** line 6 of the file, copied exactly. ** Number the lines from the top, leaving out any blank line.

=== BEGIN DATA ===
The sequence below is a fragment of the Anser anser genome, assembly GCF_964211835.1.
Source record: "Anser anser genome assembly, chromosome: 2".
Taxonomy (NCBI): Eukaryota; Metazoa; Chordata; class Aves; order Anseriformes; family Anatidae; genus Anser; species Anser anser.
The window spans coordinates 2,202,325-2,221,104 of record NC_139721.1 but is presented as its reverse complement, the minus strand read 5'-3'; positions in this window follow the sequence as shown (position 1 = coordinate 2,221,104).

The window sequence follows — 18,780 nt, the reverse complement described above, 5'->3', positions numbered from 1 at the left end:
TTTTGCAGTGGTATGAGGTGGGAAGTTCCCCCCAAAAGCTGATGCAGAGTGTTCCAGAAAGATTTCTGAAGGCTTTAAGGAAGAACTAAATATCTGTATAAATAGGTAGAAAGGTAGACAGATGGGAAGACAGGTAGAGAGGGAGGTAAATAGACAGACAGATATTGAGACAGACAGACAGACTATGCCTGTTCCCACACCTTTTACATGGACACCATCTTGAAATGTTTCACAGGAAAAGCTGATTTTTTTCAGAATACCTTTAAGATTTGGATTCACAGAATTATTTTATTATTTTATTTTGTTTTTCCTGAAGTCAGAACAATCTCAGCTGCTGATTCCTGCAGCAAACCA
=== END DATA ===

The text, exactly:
TTTTGCAGTGGTATGAGGTGGGAAGTTCCCCCCAAAAGCTGATGCAGAGTGTTCCAGAAAGATTTCTGAAGGCTTTAAGGAAGAACTAAATATCTGTATAAATAGGTAGAAAGGTAGACAGATGGGAAGACAGGTAGAGAGGGAGGTAAATAGACAGACAGATATTGAGACAGACAGACAGACTATGCCTGTTCCCACACCTTTTACATGGACACCATCTTGAAATGTTTCACAGGAAAAGCTGATTTTTTTCAGAATACCTTTAAGATTTGGATTCACAGAATTATTTTATTATTTTATTTTGTTTTTCCTGAAGTCAGAACAATCTCAGCTGCTGATTCCTGCAGCAAACCA